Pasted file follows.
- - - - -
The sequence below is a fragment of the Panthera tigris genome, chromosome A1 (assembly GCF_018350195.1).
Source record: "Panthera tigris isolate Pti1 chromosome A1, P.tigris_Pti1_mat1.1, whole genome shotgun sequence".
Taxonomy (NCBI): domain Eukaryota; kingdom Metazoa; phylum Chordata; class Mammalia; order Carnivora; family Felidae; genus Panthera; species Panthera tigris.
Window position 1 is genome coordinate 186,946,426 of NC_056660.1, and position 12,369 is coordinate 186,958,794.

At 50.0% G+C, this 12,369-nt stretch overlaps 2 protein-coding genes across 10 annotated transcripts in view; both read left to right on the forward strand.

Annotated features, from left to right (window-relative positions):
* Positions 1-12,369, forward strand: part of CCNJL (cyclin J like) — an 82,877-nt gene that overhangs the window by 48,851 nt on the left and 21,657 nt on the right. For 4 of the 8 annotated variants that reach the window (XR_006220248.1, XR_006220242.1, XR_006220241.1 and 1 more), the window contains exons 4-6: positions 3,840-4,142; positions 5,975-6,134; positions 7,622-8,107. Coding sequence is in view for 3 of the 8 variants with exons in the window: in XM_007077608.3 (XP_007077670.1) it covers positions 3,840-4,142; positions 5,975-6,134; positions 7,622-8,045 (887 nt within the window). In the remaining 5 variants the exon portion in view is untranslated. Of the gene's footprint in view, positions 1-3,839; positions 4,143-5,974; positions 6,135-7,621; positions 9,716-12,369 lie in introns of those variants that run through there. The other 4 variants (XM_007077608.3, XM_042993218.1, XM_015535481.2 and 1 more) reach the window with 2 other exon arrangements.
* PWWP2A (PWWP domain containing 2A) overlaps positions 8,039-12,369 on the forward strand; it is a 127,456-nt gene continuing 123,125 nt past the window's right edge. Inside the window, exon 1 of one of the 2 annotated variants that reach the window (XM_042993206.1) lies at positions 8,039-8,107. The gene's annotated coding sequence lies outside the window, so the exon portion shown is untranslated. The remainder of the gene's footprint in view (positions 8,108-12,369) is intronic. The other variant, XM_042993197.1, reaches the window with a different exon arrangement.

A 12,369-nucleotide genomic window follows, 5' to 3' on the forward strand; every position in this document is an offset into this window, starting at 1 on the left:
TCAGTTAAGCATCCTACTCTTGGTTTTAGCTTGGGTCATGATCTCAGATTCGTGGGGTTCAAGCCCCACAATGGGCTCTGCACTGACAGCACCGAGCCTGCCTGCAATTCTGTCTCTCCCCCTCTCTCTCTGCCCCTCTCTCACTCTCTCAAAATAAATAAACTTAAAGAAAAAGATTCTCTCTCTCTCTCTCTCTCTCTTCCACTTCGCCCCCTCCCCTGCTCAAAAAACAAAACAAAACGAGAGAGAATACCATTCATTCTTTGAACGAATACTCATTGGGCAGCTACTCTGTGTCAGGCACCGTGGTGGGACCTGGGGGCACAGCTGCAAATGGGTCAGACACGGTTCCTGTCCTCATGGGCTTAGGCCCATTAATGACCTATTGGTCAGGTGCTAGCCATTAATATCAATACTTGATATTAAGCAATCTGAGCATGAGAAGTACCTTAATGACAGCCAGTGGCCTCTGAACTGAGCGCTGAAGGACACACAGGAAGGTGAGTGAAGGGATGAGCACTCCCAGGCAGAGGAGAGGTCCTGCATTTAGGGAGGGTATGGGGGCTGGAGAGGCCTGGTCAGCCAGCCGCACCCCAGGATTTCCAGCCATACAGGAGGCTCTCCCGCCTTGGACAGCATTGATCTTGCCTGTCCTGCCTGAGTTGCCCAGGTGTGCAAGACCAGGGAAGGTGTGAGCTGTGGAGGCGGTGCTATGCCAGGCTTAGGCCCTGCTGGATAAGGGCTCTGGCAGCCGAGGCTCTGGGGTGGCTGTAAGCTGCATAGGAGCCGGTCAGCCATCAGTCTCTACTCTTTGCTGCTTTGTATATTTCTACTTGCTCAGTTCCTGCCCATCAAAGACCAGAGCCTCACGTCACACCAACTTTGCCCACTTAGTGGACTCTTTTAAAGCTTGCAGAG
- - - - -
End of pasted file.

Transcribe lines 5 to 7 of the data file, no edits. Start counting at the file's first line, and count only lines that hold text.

At 50.0% G+C, this 12,369-nt stretch overlaps 2 protein-coding genes across 10 annotated transcripts in view; both read left to right on the forward strand.

Annotated features, from left to right (window-relative positions):
* Positions 1-12,369, forward strand: part of CCNJL (cyclin J like) — an 82,877-nt gene that overhangs the window by 48,851 nt on the left and 21,657 nt on the right. For 4 of the 8 annotated variants that reach the window (XR_006220248.1, XR_006220242.1, XR_006220241.1 and 1 more), the window contains exons 4-6: positions 3,840-4,142; positions 5,975-6,134; positions 7,622-8,107. Coding sequence is in view for 3 of the 8 variants with exons in the window: in XM_007077608.3 (XP_007077670.1) it covers positions 3,840-4,142; positions 5,975-6,134; positions 7,622-8,045 (887 nt within the window). In the remaining 5 variants the exon portion in view is untranslated. Of the gene's footprint in view, positions 1-3,839; positions 4,143-5,974; positions 6,135-7,621; positions 9,716-12,369 lie in introns of those variants that run through there. The other 4 variants (XM_007077608.3, XM_042993218.1, XM_015535481.2 and 1 more) reach the window with 2 other exon arrangements.